Véronique Robert, 54, worked for France Télévisions. Her colleague, Stéphane Villeneuve, and Kurdish journalist Bakhtiar Haddad died Tuesday in the same incident.
"Too many headstones at the cemetery of the great reporters," Christophe Deloire, secretary general of Reporters Without Borders, said in a tweet.
The journalists were with Iraqi army forces in an ISIS-held area of the Ras Al-Jadah district of Mosul when the blast occurred. They were on assignment in Mosul for the France 2 TV channel's current affairs program "Envoyé Spécial," the monitoring group Reporters Without Borders said.
A fourth journalist -- Samuel Forey -- was injured as well.
Iraqi forces are in the final stages of ousting ISIS from Mosul, the country's second largest city.
Robert had undergone an operation in Baghdad earlier this week and was flown overnight Thursday to a hospital near Paris, France Télévisions said.
The French Ministry of Foreign Affairs issued condolences on Saturday to Robert's family and the network.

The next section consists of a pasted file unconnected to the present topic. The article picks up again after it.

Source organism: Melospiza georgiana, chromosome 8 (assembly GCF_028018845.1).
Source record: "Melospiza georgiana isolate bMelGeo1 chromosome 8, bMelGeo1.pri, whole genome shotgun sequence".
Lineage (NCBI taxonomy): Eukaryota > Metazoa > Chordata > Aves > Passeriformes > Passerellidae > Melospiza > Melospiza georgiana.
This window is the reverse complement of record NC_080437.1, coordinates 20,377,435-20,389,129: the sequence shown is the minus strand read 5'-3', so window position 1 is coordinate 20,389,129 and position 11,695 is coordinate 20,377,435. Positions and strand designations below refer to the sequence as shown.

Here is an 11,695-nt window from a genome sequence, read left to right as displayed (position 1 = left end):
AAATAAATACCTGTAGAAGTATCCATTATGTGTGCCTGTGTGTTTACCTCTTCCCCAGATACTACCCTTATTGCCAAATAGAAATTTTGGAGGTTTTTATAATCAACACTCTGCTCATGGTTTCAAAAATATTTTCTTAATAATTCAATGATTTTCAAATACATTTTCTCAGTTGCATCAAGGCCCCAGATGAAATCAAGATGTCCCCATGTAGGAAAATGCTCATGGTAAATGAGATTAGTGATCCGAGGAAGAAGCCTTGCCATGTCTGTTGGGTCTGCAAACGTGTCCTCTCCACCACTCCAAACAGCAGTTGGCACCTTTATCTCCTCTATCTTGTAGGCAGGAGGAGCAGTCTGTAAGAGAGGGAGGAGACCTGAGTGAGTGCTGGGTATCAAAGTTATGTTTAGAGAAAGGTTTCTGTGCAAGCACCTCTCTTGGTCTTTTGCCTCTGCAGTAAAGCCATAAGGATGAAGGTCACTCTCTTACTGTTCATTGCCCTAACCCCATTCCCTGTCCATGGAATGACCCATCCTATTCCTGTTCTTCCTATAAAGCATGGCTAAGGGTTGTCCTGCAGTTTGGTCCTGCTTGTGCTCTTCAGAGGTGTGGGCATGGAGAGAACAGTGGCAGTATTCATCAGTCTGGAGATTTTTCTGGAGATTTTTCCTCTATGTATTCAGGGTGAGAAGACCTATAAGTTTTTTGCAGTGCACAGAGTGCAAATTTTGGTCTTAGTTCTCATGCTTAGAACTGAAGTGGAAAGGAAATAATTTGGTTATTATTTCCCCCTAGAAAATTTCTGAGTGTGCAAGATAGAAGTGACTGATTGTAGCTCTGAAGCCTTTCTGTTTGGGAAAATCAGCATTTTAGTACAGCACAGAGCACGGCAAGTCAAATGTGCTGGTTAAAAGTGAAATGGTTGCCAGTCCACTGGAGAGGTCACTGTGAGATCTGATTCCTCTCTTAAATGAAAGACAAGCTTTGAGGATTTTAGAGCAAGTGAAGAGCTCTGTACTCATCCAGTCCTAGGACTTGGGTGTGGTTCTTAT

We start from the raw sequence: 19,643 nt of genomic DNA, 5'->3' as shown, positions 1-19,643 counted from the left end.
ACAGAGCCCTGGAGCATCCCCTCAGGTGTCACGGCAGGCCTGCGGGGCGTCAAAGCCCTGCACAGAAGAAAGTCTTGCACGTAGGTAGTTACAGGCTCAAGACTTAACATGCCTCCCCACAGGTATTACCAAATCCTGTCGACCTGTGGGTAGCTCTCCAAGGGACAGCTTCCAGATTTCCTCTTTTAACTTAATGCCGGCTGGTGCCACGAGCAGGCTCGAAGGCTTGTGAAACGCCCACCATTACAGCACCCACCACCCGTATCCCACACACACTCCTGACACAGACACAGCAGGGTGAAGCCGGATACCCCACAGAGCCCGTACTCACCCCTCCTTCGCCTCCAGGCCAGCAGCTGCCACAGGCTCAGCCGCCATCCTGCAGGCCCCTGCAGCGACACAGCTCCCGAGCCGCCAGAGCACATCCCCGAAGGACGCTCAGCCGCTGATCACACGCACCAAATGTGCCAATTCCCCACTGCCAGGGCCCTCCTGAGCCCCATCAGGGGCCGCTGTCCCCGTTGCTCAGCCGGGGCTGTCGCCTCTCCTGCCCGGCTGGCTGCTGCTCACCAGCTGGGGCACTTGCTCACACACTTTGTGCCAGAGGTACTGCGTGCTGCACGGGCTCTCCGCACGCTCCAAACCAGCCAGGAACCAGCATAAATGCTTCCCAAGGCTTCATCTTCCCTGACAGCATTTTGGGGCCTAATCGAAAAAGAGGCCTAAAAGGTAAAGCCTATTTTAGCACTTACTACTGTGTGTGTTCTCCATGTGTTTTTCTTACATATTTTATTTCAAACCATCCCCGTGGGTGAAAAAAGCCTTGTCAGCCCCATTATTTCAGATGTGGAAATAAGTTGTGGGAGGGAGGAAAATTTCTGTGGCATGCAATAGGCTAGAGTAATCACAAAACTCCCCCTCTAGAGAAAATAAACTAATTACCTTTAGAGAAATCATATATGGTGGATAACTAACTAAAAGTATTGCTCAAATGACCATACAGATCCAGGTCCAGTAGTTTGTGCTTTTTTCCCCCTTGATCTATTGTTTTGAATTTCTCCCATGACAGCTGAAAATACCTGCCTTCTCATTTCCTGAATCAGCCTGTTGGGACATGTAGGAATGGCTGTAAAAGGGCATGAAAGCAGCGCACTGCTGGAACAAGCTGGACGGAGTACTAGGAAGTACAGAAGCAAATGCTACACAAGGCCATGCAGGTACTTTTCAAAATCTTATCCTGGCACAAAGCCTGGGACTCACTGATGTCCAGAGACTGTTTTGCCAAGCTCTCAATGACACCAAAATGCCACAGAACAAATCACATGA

Desperation in Mosul
As ISIS has been squeezed to just a handful of Mosul neighborhoods, including the Old City, the civilians held hostage there are running out of food. ISIS fighters have massacred people, young and old, who tried to flee, residents have said.
The fighting has caused the displacement of more than 700,000 people since the offensive began, and the United Nations migration agency has warned in recent weeks that the number of people fleeing the city has soared.
ISIS this week blew up a historic mosque in Mosul that was the ideological heart of the terror group and the birthplace of its self-declared caliphate, the United States and Iraq have said. The Great Mosque of al-Nuri, with its leaning minaret, was in the Old City.